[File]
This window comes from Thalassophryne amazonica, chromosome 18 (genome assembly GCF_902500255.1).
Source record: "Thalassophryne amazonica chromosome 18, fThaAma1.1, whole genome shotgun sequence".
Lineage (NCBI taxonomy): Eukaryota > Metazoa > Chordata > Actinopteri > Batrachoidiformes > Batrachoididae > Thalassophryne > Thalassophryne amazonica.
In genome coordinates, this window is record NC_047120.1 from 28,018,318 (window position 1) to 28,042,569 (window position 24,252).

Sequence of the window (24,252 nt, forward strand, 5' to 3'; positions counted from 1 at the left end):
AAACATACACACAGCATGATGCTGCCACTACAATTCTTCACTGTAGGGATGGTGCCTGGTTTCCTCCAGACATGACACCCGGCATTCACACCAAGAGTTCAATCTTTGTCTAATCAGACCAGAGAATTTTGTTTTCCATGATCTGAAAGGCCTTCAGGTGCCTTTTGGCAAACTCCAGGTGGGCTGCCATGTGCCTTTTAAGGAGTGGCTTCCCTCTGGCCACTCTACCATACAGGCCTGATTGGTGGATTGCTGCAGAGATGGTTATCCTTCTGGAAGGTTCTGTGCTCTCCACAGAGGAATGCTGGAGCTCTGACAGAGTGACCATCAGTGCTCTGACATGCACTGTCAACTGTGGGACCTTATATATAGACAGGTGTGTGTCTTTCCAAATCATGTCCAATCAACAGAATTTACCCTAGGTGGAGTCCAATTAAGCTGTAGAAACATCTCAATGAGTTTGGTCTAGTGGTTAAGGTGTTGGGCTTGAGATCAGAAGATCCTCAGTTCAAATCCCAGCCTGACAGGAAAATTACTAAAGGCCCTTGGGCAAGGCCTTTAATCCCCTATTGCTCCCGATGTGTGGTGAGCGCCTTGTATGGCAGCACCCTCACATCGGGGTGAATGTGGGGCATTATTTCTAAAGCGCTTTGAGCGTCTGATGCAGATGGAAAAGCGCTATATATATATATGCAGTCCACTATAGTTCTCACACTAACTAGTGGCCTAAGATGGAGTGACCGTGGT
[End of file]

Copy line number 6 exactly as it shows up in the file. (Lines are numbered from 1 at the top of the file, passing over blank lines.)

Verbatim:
AAACATACACACAGCATGATGCTGCCACTACAATTCTTCACTGTAGGGATGGTGCCTGGTTTCCTCCAGACATGACACCCGGCATTCACACCAAGAGTTCAATCTTTGTCTAATCAGACCAGAGAATTTTGTTTTCCATGATCTGAAAGGCCTTCAGGTGCCTTTTGGCAAACTCCAGGTGGGCTGCCATGTGCCTTTTAAGGAGTGGCTTCCCTCTGGCCACTCTACCATACAGGCCTGATTGGTGGATTGCTGCAGAGATGGTTATCCTTCTGGAAGGTTCTGTGCTCTCCACAGAGGAATGCTGGAGCTCTGACAGAGTGACCATCAGTGCTCTGACATGCACTGTCAACTGTGGGACCTTATATATAGACAGGTGTGTGTCTTTCCAAATCATGTCCAATCAACAGAATTTACCCTAGGTGGAGTCCAATTAAGCTGTAGAAACATCTCAATGAGTTTGGTCTAGTGGTTAAGGTGTTGGGCTTGAGATCAGAAGATCCTCAGTTCAAATCCCAGCCTGACAGGAAAATTACTAAAGGCCCTTGGGCAAGGCCTTTAATCCCCTATTGCTCCCGATGTGTGGTGAGCGCCTTGTATGGCAGCACCCTCACATCGGGGTGAATGTGGGGCATTATTTCTAAAGCGCTTTGAGCGTCTGATGCAGATGGAAAAGCGCTATATATATATATGCAGTCCACTATAGTTCTCACACTAACTAGTGGCCTAAGATGGAGTGACCGTGGT